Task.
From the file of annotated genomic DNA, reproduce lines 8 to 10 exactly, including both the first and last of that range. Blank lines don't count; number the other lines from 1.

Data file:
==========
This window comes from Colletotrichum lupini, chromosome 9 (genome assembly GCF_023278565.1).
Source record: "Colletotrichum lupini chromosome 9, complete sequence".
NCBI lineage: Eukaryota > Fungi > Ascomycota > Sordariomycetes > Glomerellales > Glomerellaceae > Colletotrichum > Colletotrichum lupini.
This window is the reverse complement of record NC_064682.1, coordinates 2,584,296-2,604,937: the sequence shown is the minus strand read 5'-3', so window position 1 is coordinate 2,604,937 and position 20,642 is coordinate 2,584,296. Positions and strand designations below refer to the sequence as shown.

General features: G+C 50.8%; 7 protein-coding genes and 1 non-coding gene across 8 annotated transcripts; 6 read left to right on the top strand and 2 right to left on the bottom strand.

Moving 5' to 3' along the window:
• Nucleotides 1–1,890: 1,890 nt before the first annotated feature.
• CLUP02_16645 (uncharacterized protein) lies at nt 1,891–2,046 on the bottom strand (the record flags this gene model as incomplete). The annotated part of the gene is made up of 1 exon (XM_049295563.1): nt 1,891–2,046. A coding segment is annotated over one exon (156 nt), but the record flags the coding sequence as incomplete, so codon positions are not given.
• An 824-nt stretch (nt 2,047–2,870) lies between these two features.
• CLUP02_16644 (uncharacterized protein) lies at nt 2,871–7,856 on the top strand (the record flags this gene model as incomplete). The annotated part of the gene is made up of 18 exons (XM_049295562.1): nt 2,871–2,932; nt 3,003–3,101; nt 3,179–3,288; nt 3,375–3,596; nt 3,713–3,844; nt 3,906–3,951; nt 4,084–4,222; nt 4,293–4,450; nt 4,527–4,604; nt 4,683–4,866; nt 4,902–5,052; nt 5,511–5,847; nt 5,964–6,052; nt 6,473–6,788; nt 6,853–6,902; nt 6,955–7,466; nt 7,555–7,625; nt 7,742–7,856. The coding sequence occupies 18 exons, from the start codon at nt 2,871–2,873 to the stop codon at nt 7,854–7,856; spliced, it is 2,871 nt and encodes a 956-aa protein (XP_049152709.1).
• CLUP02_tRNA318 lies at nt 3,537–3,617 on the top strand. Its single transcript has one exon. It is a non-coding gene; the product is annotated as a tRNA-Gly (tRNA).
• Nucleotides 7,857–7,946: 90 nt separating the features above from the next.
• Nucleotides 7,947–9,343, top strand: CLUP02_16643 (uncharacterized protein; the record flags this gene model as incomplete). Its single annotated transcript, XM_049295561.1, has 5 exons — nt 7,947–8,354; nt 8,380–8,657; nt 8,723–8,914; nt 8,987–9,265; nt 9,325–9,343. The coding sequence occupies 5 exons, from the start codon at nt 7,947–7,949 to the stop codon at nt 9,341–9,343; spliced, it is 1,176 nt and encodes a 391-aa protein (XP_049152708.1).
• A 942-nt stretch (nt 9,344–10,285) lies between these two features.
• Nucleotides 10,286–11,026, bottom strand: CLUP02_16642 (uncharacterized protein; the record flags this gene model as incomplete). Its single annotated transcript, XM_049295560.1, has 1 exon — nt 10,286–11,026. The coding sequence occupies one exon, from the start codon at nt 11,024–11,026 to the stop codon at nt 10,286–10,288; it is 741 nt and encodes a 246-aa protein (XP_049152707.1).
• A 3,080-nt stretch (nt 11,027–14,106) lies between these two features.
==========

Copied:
• CLUP02_16645 (uncharacterized protein) lies at nt 1,891–2,046 on the bottom strand (the record flags this gene model as incomplete). The annotated part of the gene is made up of 1 exon (XM_049295563.1): nt 1,891–2,046. A coding segment is annotated over one exon (156 nt), but the record flags the coding sequence as incomplete, so codon positions are not given.
• An 824-nt stretch (nt 2,047–2,870) lies between these two features.
• CLUP02_16644 (uncharacterized protein) lies at nt 2,871–7,856 on the top strand (the record flags this gene model as incomplete). The annotated part of the gene is made up of 18 exons (XM_049295562.1): nt 2,871–2,932; nt 3,003–3,101; nt 3,179–3,288; nt 3,375–3,596; nt 3,713–3,844; nt 3,906–3,951; nt 4,084–4,222; nt 4,293–4,450; nt 4,527–4,604; nt 4,683–4,866; nt 4,902–5,052; nt 5,511–5,847; nt 5,964–6,052; nt 6,473–6,788; nt 6,853–6,902; nt 6,955–7,466; nt 7,555–7,625; nt 7,742–7,856. The coding sequence occupies 18 exons, from the start codon at nt 2,871–2,873 to the stop codon at nt 7,854–7,856; spliced, it is 2,871 nt and encodes a 956-aa protein (XP_049152709.1).